Chemistry Unit- Lesson 5 and 6

Lesson 5: Separation of a mixture


First we reviewed the definition of a mixture and the ways to separate them. Then I mixed 3 colors of water and we discussed how it was a mixture of pigment and water and how we could separate each of the colors back out again.

I gave them a brief description of chromatography and what it meant. Then using 4 different black pens they drew on coffee filters. Then we set dampened cotton balls on the filters and allowed the water to slowly absorb into the filter paper. The above picture is of one of the black inks which separated out into yellow, red and blue....

They started to test all the markers then....they hypothesized that the blue wouldn't separate at all since it was a primary color, but were surprised when purple and light blue came out.

Lesson 6: Solubility

First was vocabulary: solution, solute, solvent and solubility

Then a refresher on the scientific method. This time I wanted them to follow the steps and pay attention to the process....

The Problem:
Which solvent will hold the most solute?
Which solute has the greater solubility?

The Hypothesis:

Cale guessed that the water would dissolve more, Rylan guess the alcohol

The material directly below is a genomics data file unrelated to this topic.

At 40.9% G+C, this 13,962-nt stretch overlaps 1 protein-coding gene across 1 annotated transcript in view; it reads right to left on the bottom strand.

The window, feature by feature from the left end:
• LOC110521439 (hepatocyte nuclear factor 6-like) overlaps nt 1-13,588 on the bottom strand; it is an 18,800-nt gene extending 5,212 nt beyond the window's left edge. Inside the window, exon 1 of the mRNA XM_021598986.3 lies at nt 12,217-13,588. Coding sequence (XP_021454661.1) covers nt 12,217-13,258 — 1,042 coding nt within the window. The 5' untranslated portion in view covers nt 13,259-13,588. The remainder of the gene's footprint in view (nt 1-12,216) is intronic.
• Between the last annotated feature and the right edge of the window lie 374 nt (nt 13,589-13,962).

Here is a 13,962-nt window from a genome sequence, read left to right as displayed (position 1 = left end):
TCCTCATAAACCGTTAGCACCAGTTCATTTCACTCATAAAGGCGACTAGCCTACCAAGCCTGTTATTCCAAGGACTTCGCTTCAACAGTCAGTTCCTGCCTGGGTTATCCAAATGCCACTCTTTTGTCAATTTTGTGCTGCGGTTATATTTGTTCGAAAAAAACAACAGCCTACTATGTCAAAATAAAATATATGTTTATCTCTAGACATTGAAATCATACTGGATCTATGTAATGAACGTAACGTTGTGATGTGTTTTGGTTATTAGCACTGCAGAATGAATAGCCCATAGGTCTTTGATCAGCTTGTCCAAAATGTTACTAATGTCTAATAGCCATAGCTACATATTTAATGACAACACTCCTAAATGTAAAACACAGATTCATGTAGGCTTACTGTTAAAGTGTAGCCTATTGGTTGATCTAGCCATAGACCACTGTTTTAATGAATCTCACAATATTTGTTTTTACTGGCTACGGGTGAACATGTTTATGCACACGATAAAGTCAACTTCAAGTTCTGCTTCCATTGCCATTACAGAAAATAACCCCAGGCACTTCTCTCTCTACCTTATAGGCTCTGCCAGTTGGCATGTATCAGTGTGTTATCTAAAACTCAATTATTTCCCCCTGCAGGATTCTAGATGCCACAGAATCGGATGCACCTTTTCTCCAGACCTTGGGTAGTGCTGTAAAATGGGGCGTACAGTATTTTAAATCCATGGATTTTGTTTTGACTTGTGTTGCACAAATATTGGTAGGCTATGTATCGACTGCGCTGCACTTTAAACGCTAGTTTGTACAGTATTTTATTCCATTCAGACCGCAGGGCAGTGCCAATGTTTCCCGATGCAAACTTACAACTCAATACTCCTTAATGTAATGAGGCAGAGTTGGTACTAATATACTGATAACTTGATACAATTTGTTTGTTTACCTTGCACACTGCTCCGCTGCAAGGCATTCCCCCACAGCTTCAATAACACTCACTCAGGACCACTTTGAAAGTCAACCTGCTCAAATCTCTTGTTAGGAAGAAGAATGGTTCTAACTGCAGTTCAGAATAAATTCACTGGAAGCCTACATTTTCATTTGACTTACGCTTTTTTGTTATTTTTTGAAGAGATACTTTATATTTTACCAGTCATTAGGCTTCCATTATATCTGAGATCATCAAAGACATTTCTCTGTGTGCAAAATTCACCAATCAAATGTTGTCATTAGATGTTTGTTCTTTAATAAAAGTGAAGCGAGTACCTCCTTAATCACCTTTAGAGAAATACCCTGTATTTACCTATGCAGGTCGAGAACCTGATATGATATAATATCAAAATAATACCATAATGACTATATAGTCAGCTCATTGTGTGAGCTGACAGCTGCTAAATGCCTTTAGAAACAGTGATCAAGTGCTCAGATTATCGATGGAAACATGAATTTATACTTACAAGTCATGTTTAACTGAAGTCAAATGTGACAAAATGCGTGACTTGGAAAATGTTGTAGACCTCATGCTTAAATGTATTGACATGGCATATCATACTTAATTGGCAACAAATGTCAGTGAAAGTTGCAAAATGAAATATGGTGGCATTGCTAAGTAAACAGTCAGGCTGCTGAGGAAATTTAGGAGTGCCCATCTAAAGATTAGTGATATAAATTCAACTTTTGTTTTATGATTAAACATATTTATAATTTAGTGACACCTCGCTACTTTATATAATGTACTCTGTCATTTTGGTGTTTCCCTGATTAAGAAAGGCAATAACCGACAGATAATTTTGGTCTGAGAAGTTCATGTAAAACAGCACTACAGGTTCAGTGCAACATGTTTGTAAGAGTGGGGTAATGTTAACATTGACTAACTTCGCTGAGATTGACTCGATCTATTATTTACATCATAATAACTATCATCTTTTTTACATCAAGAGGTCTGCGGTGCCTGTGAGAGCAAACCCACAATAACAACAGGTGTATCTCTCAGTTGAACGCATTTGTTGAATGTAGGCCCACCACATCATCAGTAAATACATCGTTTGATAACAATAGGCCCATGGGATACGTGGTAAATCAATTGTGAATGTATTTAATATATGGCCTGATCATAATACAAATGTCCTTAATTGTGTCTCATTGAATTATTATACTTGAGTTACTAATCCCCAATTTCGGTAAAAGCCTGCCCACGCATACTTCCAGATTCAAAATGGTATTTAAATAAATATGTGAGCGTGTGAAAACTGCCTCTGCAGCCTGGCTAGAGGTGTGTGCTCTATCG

Rylan said sugar would have the greater solubility, Cale guessed Epsom Salts, Cohen guessed table salt.

The Procedure:

First we measured out 35 mL of water in to each of 3 tubes. They chose which solute they would dissolve first and scooped 1/2 tsp of that solute into the water. Capped the tube and shook. They repeated this process until the solute would no longer dissolve. Then they repeated the same process, but this time using alcohol as the solvent.

The Results:




4 scoops

2 scoops


18 scoops

6 scoops

Epsom salt

18 scoops

>1 scoop

the sugar dissolved just a little bit more than the Epsom Salts in the water.


Water can hold more solutes, and we discussed a little about water being the universal solvent. Sugar had a greater solubility in both solvents.

It was nice to see them bringing in information from the past lessons...Rylan was talking about molecule size and noticing that the volume of his tube (with 18 scoops of sugar) was about to overflow, but Cale's (with 18 scoops of Epsom salts) still had about 1.5 inches to the top of the tube. Cale had a hard time with that- since the visual size of the E. salts are much bigger than the sugar crystals.


  1. Your science experiments are so great and interesting even I am learning alot as I read your blog.
    I know we will try a few just not sure when and which ones yet. Thanks again very much for sharing your information and what you guys discover. I love those test tube experiments.


  2. Sadie,

    What a fantastic chemistry lesson set! I'm again really struck by how consistent your lessons are. Did you come up with the units on your own (like your art units)? Fantastic!